Friday, December 23, 2005

Yuletide salutations from TofE

Think of England would like to wish all of its millions of avid readers around the world a very Merry Christmas, and promises to return bigger and badder than ever in the New Year.

Since nobody could ever describe TofE as 'listless' (hah!), I will leave 2005 in a traditional manner: with a load of Top Things...

Top 4 Lines to Belt Out Lustily in Christmas Carols and Songs:

1) Lo! He abhors not the virgin’s womb (O Come All Ye Faithful)
2) Don we now our gay apparel! (Deck the Halls)
3) Five Gold Rings! (The 12 Days of Christmas)
4) and best of all: Glooooooooooooooo - oooooooooooooo -ooooooooooooooooooooooooooooooo -ooooooooooo - ooooooooooooooooooooooooooooria! Hosannah in Exclesis! (Ding Dong Merrily on High)

Top Fifteen Things Compared to Hitler, the Nazis and Nazism on Blogs in 2005:

1) George W Bush
2) The United Nations
3) The Roman Catholic Church
4) Atheists
5) The Religious Right
6) Darwinists
7) Tony Blair and the Labour spin-doctors
8) The Tory party
9) Fox-hunters
10) City folk who want to ban fox-hunting
11) Israel
12) The Pro-life movement
13) The Pro-choice movement
14) The War On Terror
15) Harry Potter

Top 10 Reasons Why the World is Going to Hell in a Handbasket:

1) France
2) Secular modern rationalism
3) Intelligent Design
4) Binge drinking and 24 hour licensing
5) The War on Terror
6) Janet Jackson’s nipple.
7) The ageing population
8) Economic migration
9) Mobile telephones
10) Harry Potter.

Top 5 Suspect Interpretations of Harry Potter:

1) It is a pagan heresy designed to sneakily undermine religion by encouraging kids to dress up in pointy hats and cast spells
2) It is religious allegory designed to sneakily undermine secularism, with Harry in the role of Messiah and Dumbledore as John the Baptist
3) It is an allegory of Star Wars, which is itself an allegory of Narnia, which is itself an allegory of the Gospels. Harry is Jesus Skywalker the Lion, and Obi Wan Kenobe is Dumbledore the Baptist, or something.
4) It is a racist white supremacy allegory, in which Muggle children are discriminated against and excluded from Hogwarts purely because they are born without magical powers.
5) It’s a children’s story, you know, for kids (not very popular, that one)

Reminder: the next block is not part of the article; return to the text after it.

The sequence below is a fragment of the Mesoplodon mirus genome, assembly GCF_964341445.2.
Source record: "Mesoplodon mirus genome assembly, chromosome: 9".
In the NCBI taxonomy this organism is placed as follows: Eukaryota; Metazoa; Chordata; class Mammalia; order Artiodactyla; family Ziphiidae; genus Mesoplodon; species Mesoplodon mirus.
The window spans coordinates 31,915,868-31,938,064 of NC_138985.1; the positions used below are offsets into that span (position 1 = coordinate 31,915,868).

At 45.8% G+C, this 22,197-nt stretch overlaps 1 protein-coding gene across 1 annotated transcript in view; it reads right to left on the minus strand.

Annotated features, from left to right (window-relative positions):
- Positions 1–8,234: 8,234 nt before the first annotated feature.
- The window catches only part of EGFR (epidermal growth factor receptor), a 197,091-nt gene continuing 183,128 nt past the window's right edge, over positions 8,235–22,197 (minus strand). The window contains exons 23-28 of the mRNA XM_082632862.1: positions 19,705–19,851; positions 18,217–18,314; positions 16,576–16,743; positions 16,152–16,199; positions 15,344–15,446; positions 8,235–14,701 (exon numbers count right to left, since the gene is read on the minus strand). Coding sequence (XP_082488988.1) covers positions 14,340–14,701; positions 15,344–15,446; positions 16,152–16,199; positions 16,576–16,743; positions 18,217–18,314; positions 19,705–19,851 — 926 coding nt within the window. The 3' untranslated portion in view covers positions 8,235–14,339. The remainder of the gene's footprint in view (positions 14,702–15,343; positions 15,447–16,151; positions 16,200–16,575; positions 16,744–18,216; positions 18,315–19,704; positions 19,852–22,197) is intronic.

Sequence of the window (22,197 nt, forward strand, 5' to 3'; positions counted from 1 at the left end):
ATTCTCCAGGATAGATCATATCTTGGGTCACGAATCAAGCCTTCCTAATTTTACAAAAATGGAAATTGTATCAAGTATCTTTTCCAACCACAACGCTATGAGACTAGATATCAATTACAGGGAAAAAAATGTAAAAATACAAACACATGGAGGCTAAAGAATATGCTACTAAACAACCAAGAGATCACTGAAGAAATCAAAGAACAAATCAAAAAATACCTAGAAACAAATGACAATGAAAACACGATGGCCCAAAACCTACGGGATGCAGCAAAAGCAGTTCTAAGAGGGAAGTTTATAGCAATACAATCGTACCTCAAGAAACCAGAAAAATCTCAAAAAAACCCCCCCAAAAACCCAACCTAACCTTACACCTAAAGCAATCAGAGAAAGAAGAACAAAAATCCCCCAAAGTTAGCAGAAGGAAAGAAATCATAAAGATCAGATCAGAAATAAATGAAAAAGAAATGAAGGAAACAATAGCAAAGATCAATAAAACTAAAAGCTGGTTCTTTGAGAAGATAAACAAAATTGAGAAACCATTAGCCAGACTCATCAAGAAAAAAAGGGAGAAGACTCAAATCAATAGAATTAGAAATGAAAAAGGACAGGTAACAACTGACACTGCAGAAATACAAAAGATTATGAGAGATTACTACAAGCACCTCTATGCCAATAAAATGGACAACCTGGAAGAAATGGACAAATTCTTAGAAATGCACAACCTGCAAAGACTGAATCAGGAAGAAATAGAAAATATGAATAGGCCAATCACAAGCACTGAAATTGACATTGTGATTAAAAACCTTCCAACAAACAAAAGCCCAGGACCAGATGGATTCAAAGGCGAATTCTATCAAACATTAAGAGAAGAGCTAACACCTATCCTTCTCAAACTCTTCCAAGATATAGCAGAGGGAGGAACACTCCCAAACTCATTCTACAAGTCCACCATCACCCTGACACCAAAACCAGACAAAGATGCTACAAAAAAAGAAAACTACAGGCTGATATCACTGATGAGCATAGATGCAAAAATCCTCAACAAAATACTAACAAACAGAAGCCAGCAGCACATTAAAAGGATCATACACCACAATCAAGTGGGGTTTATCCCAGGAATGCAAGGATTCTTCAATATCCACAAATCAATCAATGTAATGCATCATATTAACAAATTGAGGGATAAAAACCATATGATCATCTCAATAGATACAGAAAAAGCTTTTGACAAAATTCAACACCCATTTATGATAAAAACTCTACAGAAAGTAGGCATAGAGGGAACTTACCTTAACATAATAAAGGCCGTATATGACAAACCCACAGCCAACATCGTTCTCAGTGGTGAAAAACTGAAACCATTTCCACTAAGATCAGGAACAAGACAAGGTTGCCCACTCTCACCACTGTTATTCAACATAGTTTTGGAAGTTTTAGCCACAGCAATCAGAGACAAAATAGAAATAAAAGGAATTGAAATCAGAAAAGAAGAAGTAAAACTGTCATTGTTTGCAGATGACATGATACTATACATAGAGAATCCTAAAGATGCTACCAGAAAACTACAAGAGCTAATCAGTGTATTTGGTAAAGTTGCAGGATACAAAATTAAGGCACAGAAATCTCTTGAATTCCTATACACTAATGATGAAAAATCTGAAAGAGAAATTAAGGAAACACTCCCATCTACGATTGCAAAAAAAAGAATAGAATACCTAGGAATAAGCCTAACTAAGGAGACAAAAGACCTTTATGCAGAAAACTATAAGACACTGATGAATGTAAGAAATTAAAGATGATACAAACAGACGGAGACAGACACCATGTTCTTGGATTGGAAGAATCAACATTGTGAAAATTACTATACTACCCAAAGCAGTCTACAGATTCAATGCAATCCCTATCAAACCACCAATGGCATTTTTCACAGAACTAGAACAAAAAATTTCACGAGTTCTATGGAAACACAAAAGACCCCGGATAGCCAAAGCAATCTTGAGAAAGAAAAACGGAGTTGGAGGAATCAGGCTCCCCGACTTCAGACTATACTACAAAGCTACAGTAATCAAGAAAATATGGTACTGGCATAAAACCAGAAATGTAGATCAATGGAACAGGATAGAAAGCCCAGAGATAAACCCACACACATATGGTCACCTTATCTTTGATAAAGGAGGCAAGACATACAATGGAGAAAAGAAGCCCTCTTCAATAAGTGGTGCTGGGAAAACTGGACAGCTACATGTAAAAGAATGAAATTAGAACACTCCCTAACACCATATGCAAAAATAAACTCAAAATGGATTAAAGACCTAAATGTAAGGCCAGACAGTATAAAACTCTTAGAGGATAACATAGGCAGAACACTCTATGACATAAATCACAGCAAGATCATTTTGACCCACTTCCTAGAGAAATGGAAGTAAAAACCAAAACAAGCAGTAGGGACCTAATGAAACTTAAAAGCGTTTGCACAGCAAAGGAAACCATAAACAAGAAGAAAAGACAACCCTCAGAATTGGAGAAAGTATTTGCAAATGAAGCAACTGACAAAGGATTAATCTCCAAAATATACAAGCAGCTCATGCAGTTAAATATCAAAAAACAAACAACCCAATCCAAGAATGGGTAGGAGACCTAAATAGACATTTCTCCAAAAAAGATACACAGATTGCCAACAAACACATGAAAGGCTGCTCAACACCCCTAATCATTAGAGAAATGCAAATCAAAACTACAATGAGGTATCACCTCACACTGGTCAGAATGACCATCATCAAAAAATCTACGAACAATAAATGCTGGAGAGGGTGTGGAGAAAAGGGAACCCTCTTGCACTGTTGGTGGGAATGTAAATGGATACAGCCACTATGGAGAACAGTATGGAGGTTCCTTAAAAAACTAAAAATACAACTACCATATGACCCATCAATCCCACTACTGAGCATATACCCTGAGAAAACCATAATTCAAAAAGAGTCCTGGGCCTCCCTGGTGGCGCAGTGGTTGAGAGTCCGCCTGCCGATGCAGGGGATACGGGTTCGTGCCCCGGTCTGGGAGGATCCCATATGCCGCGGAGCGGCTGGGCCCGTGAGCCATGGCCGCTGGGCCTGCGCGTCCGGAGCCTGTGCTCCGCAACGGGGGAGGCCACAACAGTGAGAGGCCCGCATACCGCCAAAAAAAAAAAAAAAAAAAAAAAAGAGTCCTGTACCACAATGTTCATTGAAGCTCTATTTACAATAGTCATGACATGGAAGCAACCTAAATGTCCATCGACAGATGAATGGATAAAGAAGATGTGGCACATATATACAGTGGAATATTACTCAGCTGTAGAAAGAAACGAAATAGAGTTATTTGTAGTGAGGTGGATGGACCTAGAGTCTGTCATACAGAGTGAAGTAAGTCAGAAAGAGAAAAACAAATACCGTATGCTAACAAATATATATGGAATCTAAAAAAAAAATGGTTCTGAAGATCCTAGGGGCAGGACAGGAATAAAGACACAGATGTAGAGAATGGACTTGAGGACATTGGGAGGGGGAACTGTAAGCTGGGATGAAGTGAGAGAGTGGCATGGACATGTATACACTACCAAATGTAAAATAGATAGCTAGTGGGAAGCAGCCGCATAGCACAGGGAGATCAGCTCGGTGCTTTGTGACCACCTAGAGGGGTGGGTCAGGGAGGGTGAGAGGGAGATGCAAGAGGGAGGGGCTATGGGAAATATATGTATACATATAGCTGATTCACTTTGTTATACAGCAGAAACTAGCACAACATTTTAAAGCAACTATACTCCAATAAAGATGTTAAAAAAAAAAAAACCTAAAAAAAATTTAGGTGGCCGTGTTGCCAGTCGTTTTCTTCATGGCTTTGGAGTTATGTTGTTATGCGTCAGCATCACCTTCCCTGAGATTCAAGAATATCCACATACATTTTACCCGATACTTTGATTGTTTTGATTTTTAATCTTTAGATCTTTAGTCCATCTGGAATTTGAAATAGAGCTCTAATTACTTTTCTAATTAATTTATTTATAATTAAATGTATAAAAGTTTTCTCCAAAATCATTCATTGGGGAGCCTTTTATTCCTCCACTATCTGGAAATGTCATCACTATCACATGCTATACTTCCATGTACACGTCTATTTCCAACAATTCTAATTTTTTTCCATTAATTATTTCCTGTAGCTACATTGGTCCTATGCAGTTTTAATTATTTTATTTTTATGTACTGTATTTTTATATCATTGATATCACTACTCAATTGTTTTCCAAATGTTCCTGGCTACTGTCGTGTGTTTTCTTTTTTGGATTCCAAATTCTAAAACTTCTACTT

Whatever your favourite susperstition, spiritual comfort blanket or soul food happens to be, may it keep you toasty and warm this Christmas.

Wednesday, December 21, 2005

Now why didn't I think of that?

From Ananova:

Skint student's $1m brainwave

An internet brainwave has put a skint student on the way to becoming a millionaire in just four months.

Alex Tew planned to pay off fees on his degree course with his web page - made up of 10,000 tiny advert boxes.

But the idea took off so fast he is set to reach his target of $1million - £566,861 - by Christmas Day, reports the Mirror.

Firms buy a box on for $100 (£57) which then directs users to their own website.

Alex, 21, of Cricklade, Wilts, England, said: "I have always been skint."

A few weeks ago I read an interview with Mr Tew, in which he explained that the idea came to him one evening that he could make a million pounds if he could get a million people to pay a pound for an advertising space. He went to sleep and in the morning it still seemed like good idea, so he created the milliondollar website. A few weeks later, the cash was pouring into his student account.

Since it is the season of goodwill, I will only say well done to young Alex for his brilliantly simple business idea.

At any other time I would curse him for being a thoroughly jammy little git.

Friday, December 16, 2005

The other is in the Albert Hall

Don't mention the War!
Simon Barnes in The Times

I CAN see it coming and I am beginning to dread it. The massed ranks of England football fans walking to the match with bellies full of beer and the German security forces on all sides. And suddenly it begins: the goose-stepping, the straight-arm saluting, the left index finger across the upper lip. I can tell you from personal experience that the Germans do not find this sort of thing as amusing as we do.

The German response to the years of Adolf Hitler and the Second World War are complex and contradictory, but nowhere does humour play a part. It is, after all, hardly a piece of history that you can laugh off.

That makes the unending British facility for Nazi jokes profoundly baffling to the Germans. This disagreement over the humorousness of Hitler is, perhaps, the greatest culture clash between Britain and Germany. And I really don’t see how it can be avoided in the summer festival of football.